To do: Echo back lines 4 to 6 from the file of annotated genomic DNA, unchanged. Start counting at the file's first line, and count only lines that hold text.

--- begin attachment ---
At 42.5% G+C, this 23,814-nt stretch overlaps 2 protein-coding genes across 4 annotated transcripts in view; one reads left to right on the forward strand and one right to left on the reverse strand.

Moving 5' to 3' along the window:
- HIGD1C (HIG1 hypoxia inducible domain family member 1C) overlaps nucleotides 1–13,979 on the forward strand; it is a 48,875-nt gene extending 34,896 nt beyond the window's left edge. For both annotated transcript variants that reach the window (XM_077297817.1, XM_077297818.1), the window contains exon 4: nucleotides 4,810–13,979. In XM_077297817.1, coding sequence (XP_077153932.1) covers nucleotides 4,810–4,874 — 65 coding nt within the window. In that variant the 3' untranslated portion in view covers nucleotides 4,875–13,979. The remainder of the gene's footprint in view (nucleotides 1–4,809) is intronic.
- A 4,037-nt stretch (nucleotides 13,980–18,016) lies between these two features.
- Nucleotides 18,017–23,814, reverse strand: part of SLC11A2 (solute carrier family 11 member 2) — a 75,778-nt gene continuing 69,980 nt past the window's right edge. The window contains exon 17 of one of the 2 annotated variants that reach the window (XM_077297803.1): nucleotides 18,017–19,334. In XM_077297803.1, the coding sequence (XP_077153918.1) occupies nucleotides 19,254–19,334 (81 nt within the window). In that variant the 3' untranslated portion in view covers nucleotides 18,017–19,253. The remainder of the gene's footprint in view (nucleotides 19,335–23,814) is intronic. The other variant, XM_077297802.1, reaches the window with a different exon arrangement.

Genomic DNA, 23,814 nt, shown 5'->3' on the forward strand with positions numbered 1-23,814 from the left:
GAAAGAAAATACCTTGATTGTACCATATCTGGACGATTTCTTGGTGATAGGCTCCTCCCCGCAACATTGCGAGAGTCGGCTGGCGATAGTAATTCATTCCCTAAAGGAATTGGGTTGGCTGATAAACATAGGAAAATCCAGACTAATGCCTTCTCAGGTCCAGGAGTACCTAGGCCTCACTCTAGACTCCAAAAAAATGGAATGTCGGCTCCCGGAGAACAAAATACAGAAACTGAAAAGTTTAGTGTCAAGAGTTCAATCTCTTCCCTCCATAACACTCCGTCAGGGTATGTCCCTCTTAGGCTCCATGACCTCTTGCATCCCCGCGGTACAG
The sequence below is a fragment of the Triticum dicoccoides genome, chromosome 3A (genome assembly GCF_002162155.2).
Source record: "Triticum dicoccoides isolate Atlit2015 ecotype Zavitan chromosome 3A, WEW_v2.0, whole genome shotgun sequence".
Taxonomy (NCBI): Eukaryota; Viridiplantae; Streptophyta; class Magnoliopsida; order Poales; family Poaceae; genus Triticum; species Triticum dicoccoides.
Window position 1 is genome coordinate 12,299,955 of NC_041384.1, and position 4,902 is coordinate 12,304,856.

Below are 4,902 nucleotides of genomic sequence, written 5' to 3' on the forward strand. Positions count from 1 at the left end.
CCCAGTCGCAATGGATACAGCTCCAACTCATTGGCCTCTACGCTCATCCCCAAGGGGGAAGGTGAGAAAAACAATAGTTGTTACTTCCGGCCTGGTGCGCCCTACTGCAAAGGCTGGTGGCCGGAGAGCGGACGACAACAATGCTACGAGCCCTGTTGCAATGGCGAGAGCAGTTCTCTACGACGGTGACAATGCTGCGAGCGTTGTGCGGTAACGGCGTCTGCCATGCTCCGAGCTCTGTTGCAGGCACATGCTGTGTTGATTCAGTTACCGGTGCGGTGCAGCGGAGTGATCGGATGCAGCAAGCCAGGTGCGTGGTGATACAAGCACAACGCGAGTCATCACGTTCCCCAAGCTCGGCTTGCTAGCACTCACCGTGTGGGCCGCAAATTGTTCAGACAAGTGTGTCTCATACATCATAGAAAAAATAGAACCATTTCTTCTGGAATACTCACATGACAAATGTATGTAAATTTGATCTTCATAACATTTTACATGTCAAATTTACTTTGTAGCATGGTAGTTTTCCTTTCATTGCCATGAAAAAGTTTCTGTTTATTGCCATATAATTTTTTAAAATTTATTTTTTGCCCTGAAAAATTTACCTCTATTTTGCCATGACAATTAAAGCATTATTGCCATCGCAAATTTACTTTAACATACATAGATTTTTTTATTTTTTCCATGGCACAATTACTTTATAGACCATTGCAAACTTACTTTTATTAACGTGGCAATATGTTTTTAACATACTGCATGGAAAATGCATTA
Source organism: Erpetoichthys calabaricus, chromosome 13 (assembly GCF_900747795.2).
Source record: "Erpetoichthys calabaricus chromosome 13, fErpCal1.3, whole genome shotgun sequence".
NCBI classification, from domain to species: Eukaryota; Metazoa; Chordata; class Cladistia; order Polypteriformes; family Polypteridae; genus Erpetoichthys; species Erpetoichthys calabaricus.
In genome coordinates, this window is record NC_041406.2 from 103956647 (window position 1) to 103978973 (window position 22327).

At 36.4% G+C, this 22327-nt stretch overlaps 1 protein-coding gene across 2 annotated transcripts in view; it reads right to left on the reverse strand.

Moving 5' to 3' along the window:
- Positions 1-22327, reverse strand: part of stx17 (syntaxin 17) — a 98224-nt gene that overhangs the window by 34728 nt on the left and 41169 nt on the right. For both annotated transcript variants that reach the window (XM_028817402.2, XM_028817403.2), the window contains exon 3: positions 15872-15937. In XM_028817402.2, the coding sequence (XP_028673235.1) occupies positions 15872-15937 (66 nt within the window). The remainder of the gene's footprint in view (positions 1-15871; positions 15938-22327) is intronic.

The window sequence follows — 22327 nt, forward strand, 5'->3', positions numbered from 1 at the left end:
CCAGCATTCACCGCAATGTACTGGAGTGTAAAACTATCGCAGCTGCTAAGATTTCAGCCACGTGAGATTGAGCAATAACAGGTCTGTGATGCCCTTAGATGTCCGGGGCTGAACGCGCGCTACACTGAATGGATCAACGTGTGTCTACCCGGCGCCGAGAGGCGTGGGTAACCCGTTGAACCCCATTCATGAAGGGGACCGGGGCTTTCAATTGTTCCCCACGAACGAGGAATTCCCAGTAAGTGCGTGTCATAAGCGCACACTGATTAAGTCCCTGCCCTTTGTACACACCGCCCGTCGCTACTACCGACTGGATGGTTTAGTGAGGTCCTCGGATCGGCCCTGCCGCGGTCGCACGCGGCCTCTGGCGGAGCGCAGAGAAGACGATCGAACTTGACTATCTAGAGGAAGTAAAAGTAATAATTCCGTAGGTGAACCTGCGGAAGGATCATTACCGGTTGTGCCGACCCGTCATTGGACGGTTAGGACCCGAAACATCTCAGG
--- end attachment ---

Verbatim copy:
- A 4,037-nt stretch (nucleotides 13,980–18,016) lies between these two features.
- Nucleotides 18,017–23,814, reverse strand: part of SLC11A2 (solute carrier family 11 member 2) — a 75,778-nt gene continuing 69,980 nt past the window's right edge. The window contains exon 17 of one of the 2 annotated variants that reach the window (XM_077297803.1): nucleotides 18,017–19,334. In XM_077297803.1, the coding sequence (XP_077153918.1) occupies nucleotides 19,254–19,334 (81 nt within the window). In that variant the 3' untranslated portion in view covers nucleotides 18,017–19,253. The remainder of the gene's footprint in view (nucleotides 19,335–23,814) is intronic. The other variant, XM_077297802.1, reaches the window with a different exon arrangement.

Genomic DNA, 23,814 nt, shown 5'->3' on the forward strand with positions numbered 1-23,814 from the left: